by Travis Jeppesen
One of the more pernicious symptoms of global capitalism has been the spread of an overwhelming uniformity of style and appearance that goes under the name of “popular culture.” Like the global spread of English as a lingua franca, it is meant to serve as a universal language – one whose symbols we must all comprehend if we are to live in the world today, whether we like it or not. The annihilating effects of this phenomenon on local cultures and forms of expression are well known, and indeed, any counter-globalization effort worth its name must take into consideration some measures of preservation.
It is with great timeliness – despite the inherent timelessness of her images – that an artist like Iwajla Klinke then arrives on the scene, fully armed to give us a glimpse at various micro-worlds that continue to endure against the grain of contemporaneity. At the same time, Klinke’s photographs are global in their outreach – she does not confine herself to one particular culture or region, but has set out upon a journey to preserve glimpses of fast-disappearing collectivities that connect us to ancient traditions of myth and ritual, rites that continue to resonate in our day-to-day lives, whether or not we pause to consider their reverberations.
Klinke utilizes classical portraiture to capture her subjects in either traditional costumes, or else manufactured creations that somehow preserve some semblance of ancient ritual. Not far from her home in Berlin, the Sorbians of Eastern Germany still celebrate the annual Bird Wedding on 25 January of each year, in which two children are selected as bride and groom and brought together in a mock ceremony to celebrate the upcoming end of winter. Klinke captures her child brides against dark backgrounds and in natural light, allowing us to admire both the fine detail and flourish of their traditional dresses as well as the determined expressions of reverence that are somewhat surprising to find on children’s faces; they bespeak a worldliness that goes beyond our traditionally cosmopolitan conception of the term, a worldliness that is definitively earthbound and engraved in the machinations of a past that is eternally present.
In another series, Klinke travels to Sicily during Holy Week to select decorated subjects from the festive pageantry for her portraits. Here, the Mysteries have been played out in the days before Easter ever since the 1600s in processions that can last up to twenty-four hours. With baroque extravagance, the children take on their apostolic roles with dignity and honor – and yet the disparity that emerges between their exaggeratedly colorful and detailed robes and sacred cloths and the pitch black background they are shot against is like the very chasm between the Earth, with its millennia of history, and the perpetual darkness from whence it all emerged – and to which it might someday return.
The question, then, must be asked: What distinguishes these photographic works from a mere exercise in cultural anthropology? Despite the seeming esoteric subject matter, Klinke’s gaze is never clinical or desultory; rather, she holds her subjects in the same reverence and esteem with which they carry out their annual rituals. One could say that photography is Iwajla Klinke’s own ritual, one whose results she generously shares. Even her method is quasi-ritualistic. In her travels, Klinke produces her photographs using the same method she practices in her home studio in Berlin’s fashionably shabby Kreuzberg district. Eschewing unnatural light, her photo shoots always take place during the day time next to a window. Given the relative poverty of sunshine in Germany throughout most of the year, the light is usually soft, dim, and pale, as though to allow her subjects’ “inner glow” to fill the frame. Deceptively simple and straightforward in appearance, the photographs are actually produced in sessions that can last up to several hours, during which hundreds of shots are taken, from which the artist will select one single image to serve as the finished portrait. Her subjects, then, must enter into something like a meditative state and wholly submit to the process as the work is being done, which perhaps accounts for the sense of serenity that emerges from nearly all of the figures in Klinke’s photographs.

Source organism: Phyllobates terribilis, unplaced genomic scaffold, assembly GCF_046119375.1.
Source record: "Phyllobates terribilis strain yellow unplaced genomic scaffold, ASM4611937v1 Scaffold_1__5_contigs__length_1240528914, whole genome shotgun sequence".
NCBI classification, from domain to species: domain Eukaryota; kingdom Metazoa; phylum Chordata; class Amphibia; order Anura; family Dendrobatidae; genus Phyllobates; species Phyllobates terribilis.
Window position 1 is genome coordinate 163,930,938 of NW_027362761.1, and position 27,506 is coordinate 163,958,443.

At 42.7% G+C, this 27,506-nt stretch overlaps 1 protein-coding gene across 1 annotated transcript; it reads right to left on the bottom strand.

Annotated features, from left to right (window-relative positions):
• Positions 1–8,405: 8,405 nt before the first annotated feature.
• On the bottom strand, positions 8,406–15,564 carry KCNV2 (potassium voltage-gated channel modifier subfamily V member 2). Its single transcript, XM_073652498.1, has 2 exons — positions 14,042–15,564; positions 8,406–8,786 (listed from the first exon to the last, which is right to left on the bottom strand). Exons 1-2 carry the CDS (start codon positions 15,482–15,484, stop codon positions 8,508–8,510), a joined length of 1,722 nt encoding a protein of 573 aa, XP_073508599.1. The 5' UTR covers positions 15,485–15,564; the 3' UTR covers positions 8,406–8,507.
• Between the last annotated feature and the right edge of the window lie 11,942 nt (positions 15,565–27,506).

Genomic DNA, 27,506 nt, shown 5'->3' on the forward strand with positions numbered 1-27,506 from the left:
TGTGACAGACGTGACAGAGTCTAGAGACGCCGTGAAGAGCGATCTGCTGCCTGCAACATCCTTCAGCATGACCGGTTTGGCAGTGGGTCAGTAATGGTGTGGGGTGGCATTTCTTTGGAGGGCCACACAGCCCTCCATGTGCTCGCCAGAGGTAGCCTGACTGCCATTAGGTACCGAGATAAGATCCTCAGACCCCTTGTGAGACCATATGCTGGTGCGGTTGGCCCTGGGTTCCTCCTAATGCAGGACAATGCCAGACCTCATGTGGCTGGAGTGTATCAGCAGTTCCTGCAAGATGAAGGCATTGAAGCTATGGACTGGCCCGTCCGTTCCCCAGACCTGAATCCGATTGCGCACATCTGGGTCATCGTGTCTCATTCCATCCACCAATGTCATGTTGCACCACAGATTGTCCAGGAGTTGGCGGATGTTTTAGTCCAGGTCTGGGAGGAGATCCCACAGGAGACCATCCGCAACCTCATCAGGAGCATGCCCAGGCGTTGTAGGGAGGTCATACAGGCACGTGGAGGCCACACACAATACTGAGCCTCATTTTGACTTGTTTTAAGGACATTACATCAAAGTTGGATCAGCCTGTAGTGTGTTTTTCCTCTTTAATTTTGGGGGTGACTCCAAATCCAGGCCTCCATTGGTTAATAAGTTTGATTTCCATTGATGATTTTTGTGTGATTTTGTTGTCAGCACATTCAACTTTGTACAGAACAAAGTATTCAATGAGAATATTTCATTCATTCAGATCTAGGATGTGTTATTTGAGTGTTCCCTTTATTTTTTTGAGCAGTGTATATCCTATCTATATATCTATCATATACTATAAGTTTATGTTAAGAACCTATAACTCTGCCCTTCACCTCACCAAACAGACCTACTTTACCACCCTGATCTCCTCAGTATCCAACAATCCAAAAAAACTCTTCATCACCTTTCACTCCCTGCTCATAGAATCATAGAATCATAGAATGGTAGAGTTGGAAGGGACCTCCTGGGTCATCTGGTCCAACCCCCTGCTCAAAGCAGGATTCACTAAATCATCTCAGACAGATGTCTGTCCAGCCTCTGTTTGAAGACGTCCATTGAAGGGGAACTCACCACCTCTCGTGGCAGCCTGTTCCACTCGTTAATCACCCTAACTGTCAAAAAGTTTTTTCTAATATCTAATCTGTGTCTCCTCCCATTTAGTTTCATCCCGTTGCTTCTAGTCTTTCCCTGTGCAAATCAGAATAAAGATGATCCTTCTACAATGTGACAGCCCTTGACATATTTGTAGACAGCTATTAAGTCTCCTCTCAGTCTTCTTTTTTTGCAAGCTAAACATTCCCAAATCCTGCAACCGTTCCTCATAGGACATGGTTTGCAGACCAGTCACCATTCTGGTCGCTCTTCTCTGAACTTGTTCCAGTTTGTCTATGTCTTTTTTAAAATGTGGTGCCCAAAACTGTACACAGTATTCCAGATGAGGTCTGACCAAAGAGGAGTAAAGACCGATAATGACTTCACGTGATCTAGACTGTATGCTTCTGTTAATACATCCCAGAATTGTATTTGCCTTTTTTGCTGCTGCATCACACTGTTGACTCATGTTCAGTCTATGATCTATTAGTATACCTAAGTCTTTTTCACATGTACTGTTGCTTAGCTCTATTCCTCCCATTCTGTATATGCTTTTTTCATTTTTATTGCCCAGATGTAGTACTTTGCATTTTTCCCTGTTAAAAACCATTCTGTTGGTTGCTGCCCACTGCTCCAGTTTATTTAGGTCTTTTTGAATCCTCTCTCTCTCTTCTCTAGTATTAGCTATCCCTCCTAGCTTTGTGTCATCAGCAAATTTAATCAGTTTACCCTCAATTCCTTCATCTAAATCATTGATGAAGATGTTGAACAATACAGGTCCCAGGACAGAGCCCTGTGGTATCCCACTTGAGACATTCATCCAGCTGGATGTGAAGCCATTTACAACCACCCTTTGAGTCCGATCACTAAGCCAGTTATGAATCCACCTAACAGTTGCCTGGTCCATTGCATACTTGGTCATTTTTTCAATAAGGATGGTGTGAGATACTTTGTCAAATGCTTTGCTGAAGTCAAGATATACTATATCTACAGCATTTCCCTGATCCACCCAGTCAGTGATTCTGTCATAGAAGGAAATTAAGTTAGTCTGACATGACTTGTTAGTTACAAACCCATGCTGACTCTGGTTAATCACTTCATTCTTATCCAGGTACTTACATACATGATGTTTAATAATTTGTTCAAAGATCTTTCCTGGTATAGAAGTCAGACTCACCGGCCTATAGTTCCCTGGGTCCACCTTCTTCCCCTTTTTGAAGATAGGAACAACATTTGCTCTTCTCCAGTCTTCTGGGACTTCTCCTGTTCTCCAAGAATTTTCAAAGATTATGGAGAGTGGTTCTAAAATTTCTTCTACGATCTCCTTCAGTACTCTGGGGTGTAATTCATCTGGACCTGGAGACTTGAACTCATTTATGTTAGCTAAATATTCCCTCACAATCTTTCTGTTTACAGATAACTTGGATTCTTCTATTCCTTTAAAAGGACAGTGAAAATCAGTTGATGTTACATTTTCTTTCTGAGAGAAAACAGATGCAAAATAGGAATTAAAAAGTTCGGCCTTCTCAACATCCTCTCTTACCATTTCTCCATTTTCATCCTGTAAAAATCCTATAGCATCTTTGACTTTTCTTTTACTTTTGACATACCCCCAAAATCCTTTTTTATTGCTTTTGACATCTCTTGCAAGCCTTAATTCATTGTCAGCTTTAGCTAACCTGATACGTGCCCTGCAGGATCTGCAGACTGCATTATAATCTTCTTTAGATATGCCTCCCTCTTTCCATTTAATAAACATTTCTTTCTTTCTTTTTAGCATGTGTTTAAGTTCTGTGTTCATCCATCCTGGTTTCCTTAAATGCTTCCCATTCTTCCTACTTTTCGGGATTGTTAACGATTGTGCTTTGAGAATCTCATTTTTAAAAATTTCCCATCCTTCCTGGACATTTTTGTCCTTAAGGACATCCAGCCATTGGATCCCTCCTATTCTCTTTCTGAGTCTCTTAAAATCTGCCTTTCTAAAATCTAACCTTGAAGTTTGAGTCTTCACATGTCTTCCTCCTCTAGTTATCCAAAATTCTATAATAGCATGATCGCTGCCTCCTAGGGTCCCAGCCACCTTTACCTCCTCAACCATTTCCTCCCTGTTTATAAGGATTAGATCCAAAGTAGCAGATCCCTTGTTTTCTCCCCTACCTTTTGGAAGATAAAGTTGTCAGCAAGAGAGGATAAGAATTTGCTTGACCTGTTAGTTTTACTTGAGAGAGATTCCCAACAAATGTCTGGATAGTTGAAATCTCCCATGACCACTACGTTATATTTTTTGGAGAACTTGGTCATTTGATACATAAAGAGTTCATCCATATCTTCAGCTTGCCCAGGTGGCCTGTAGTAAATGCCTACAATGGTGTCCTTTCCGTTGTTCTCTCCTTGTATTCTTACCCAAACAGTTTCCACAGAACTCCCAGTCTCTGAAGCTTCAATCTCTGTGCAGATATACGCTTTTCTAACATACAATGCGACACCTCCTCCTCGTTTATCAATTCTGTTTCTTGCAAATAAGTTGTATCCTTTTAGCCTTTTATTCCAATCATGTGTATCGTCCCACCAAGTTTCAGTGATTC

It is no mistake that Klinke prefers photographing children. One cannot conjure a future worth living in without a cognizance of the past that entails at least some engagement beyond the superficial. Iwajla Klinke’s practice, after all, also extends beyond contemporary photography’s limited concerns and is perhaps best seen situated among the paintings of the Old Masters that continue to inspire her, with the chiaroscuro endeavors of Jean Barbault and Caravaggio immediately springing to mind. Excavating some of the most unlikely sources of our contemporary fabric and forcing us to turn our gaze upon them in an intense consideration, Iwajla Klinke effectively re-invents the sublime and gives us a new politics of reality.